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Queen Latifah doesn't bring down the house with this!

By Arthur J Pais in New York
October 11, 2004 15:49 IST
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Jimmy Fallon [right] in TaxiThe rising fortunes of the affable Queen Latifah get rudely derailed as Taxi, her first film with top billing, takes too many wrong turns.

The mirthless crime comedy that opened to mostly negative reviews, stood at fourth place in the box office.

The movie opened in about 600 theatres and expanded to over 3,000 theatres last Friday, with distributor Fox hoping for a minor miracle.

It offered American television comedian Jimmy Fallon a starring role but the script does not provide him with meaty situations, and his big screen debut is certainly inauspicious.

The crime comedy is centered on a single mother and pizza deliverer, Belle (Latifah), who decides to use her talent for making speedy deliveries elsewhere. She becomes a cabbie hoping to make better money than in her previous job. She has no trouble flying at 125 miles per hour. Her talent catches the attention of a young cop (Fallon) who asks her to help him catch a gang of beautiful female bank robbers.

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Among the three new films in wide release, the Universal football drama Friday Night Lights seems to be the best.

The third new release of the week, the Hilary Duff music school drama, Raise Your Voice, is aimed at younger women.

Friday Night Lights, helmed by Peter Berg, features Billy Bob Thornton as a high school football coach. The film, based on the book about high school American football by H G Bissinger, recreates the excitement and tension in the small city of Odessa, Texas.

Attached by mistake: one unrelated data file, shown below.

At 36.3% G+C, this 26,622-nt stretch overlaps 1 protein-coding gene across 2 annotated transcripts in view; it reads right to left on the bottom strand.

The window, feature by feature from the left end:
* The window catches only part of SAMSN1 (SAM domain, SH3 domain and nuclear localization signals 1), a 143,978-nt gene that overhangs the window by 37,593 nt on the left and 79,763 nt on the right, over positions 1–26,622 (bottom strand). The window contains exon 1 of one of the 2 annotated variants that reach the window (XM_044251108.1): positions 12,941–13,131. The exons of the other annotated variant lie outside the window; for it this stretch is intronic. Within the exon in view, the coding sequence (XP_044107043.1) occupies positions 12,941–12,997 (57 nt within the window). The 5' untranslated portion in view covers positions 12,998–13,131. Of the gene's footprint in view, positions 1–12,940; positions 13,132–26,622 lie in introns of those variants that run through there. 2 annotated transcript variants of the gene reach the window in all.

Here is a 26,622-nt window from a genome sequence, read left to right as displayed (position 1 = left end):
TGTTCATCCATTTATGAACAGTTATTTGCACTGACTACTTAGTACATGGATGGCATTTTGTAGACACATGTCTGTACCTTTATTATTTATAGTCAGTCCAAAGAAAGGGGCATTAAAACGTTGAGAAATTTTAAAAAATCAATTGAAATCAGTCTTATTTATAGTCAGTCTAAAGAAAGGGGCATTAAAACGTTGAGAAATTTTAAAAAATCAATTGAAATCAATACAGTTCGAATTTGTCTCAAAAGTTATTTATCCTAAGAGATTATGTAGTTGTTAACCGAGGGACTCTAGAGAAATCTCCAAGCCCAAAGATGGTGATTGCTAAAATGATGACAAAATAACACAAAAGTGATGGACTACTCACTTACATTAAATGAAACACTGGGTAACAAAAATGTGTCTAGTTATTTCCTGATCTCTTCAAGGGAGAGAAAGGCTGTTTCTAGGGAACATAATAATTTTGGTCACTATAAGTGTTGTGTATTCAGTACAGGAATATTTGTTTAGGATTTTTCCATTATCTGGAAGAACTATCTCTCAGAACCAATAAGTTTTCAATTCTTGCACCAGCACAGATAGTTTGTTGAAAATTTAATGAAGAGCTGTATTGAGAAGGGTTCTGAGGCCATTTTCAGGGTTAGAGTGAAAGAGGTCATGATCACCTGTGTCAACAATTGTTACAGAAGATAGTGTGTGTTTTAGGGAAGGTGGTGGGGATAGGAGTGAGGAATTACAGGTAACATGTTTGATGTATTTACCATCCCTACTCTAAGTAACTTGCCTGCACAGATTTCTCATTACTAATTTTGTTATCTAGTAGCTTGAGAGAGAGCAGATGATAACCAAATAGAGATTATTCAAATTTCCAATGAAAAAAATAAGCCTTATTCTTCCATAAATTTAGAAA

Its characters -- football players, coaches, parents, cheerleaders and fans -- also undergo varieties of personal conflicts even as players and coaches work to win the state championship. Deftly directed in many crucial scenes, the film has a raft of engaging performances and emotion packed scenes.

It is also one of the better-reviewed films in recent weeks. You don't have to be a football player or fan to enjoy its plot that becomes quite upbeat towards the end.

A still from Raise Your VoiceThe bland and colourless Raise Your Voice (right) tells the story of a teenage girl, who, following the death of her brother in a car accident, spends the summer in Los Angeles studying at a performing arts school. The small-town girl is suddenly exposed to a new universe vastly different from her seemingly cozy small town.

Among the weekend's limited releases, Lions Gate's Stage Beauty focuses on a male actor famous for playing female roles -- as was the tradition in 17th century England. The movie opens on three screens in New York and Los Angeles, and will be expanding to more cities and theaters gradually.

It was one of the more successful films with the audiences at the recent Toronto International Film Festival. It stars Billy Crudup as the male actor who just does not know what to do when the British monarch suddenly lifts the ban on female actresses. The film also stars Claire Danes whose romantic entanglements with Crudup led the latter to give up on his pregnant girlfriend, actress Mary-Louise Parker.

A still from I Heart HuckabeesThe philosophical comedy I Heart Huckabees (left), which opened on four theatres last week amidst mixed reviews but with a strong box office gross, will expand to 44 screens on Friday. Its real test will come when it expands to more than 1,000 theatres.

Focus will expand its The Motorcycle Diaries, which received some of the best reviews in recent months, showing it in more than a hundred theatres. The film chronicles a momentum journey the youthful Ernesto 'Che' Guevara took, nudging him towards a revolutionary cause.

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Arthur J Pais in New York
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